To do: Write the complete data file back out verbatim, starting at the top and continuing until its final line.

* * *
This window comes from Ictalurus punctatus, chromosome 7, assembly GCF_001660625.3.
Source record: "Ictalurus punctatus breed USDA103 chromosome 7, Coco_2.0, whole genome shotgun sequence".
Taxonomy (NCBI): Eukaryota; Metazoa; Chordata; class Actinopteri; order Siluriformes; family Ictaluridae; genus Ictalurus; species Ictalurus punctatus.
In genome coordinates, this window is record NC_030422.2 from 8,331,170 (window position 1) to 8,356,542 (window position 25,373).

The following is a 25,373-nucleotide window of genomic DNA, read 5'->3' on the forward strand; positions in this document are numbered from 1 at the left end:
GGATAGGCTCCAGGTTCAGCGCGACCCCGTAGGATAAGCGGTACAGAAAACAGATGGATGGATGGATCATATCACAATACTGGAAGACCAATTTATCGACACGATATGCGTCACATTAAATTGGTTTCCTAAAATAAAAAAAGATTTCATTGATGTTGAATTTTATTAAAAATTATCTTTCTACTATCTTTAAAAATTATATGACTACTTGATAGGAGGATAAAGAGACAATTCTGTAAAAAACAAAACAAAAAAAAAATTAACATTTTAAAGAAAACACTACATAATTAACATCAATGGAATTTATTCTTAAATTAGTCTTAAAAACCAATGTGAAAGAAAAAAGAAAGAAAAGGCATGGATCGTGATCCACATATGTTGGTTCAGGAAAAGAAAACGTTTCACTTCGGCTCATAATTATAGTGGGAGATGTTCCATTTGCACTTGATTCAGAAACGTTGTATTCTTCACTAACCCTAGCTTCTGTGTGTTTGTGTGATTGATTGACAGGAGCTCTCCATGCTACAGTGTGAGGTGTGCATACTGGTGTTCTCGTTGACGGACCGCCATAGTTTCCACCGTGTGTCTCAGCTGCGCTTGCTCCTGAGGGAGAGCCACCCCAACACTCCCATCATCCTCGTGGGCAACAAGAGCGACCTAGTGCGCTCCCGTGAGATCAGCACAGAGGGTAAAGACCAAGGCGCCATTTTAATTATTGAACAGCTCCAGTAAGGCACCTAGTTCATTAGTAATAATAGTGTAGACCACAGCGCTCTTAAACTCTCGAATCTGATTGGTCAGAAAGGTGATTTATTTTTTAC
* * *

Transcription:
This window comes from Ictalurus punctatus, chromosome 7, assembly GCF_001660625.3.
Source record: "Ictalurus punctatus breed USDA103 chromosome 7, Coco_2.0, whole genome shotgun sequence".
Taxonomy (NCBI): Eukaryota; Metazoa; Chordata; class Actinopteri; order Siluriformes; family Ictaluridae; genus Ictalurus; species Ictalurus punctatus.
In genome coordinates, this window is record NC_030422.2 from 8,331,170 (window position 1) to 8,356,542 (window position 25,373).

The following is a 25,373-nucleotide window of genomic DNA, read 5'->3' on the forward strand; positions in this document are numbered from 1 at the left end:
GGATAGGCTCCAGGTTCAGCGCGACCCCGTAGGATAAGCGGTACAGAAAACAGATGGATGGATGGATCATATCACAATACTGGAAGACCAATTTATCGACACGATATGCGTCACATTAAATTGGTTTCCTAAAATAAAAAAAGATTTCATTGATGTTGAATTTTATTAAAAATTATCTTTCTACTATCTTTAAAAATTATATGACTACTTGATAGGAGGATAAAGAGACAATTCTGTAAAAAACAAAACAAAAAAAAAATTAACATTTTAAAGAAAACACTACATAATTAACATCAATGGAATTTATTCTTAAATTAGTCTTAAAAACCAATGTGAAAGAAAAAAGAAAGAAAAGGCATGGATCGTGATCCACATATGTTGGTTCAGGAAAAGAAAACGTTTCACTTCGGCTCATAATTATAGTGGGAGATGTTCCATTTGCACTTGATTCAGAAACGTTGTATTCTTCACTAACCCTAGCTTCTGTGTGTTTGTGTGATTGATTGACAGGAGCTCTCCATGCTACAGTGTGAGGTGTGCATACTGGTGTTCTCGTTGACGGACCGCCATAGTTTCCACCGTGTGTCTCAGCTGCGCTTGCTCCTGAGGGAGAGCCACCCCAACACTCCCATCATCCTCGTGGGCAACAAGAGCGACCTAGTGCGCTCCCGTGAGATCAGCACAGAGGGTAAAGACCAAGGCGCCATTTTAATTATTGAACAGCTCCAGTAAGGCACCTAGTTCATTAGTAATAATAGTGTAGACCACAGCGCTCTTAAACTCTCGAATCTGATTGGTCAGAAAGGTGATTTATTTTTTAC